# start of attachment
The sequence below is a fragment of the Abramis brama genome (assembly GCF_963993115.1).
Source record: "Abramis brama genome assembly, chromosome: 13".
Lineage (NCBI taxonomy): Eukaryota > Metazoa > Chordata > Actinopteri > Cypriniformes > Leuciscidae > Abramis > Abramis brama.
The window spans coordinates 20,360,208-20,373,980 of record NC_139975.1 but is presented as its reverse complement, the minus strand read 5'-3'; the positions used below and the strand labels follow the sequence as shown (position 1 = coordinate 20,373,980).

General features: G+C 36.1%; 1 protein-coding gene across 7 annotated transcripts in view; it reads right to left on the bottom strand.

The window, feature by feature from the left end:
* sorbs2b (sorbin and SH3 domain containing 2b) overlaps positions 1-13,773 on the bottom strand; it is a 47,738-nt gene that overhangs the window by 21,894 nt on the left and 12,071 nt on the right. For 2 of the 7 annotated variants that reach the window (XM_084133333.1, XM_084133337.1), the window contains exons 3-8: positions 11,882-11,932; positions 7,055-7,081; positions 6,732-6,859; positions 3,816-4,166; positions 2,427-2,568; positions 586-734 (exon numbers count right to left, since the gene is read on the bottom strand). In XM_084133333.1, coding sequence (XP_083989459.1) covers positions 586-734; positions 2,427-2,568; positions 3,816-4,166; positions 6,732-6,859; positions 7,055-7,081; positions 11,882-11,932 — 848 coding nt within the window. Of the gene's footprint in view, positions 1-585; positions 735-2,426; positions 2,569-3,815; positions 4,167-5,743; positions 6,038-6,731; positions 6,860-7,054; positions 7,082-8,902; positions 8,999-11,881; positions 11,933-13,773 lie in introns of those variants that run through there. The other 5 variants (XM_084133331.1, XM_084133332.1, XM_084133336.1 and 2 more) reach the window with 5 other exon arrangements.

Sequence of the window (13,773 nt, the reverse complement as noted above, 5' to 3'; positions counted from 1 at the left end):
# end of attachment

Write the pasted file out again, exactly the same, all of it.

The sequence below is a fragment of the Abramis brama genome (assembly GCF_963993115.1).
Source record: "Abramis brama genome assembly, chromosome: 13".
Lineage (NCBI taxonomy): Eukaryota > Metazoa > Chordata > Actinopteri > Cypriniformes > Leuciscidae > Abramis > Abramis brama.
The window spans coordinates 20,360,208-20,373,980 of record NC_139975.1 but is presented as its reverse complement, the minus strand read 5'-3'; the positions used below and the strand labels follow the sequence as shown (position 1 = coordinate 20,373,980).

General features: G+C 36.1%; 1 protein-coding gene across 7 annotated transcripts in view; it reads right to left on the bottom strand.

The window, feature by feature from the left end:
* sorbs2b (sorbin and SH3 domain containing 2b) overlaps positions 1-13,773 on the bottom strand; it is a 47,738-nt gene that overhangs the window by 21,894 nt on the left and 12,071 nt on the right. For 2 of the 7 annotated variants that reach the window (XM_084133333.1, XM_084133337.1), the window contains exons 3-8: positions 11,882-11,932; positions 7,055-7,081; positions 6,732-6,859; positions 3,816-4,166; positions 2,427-2,568; positions 586-734 (exon numbers count right to left, since the gene is read on the bottom strand). In XM_084133333.1, coding sequence (XP_083989459.1) covers positions 586-734; positions 2,427-2,568; positions 3,816-4,166; positions 6,732-6,859; positions 7,055-7,081; positions 11,882-11,932 — 848 coding nt within the window. Of the gene's footprint in view, positions 1-585; positions 735-2,426; positions 2,569-3,815; positions 4,167-5,743; positions 6,038-6,731; positions 6,860-7,054; positions 7,082-8,902; positions 8,999-11,881; positions 11,933-13,773 lie in introns of those variants that run through there. The other 5 variants (XM_084133331.1, XM_084133332.1, XM_084133336.1 and 2 more) reach the window with 5 other exon arrangements.

Sequence of the window (13,773 nt, the reverse complement as noted above, 5' to 3'; positions counted from 1 at the left end):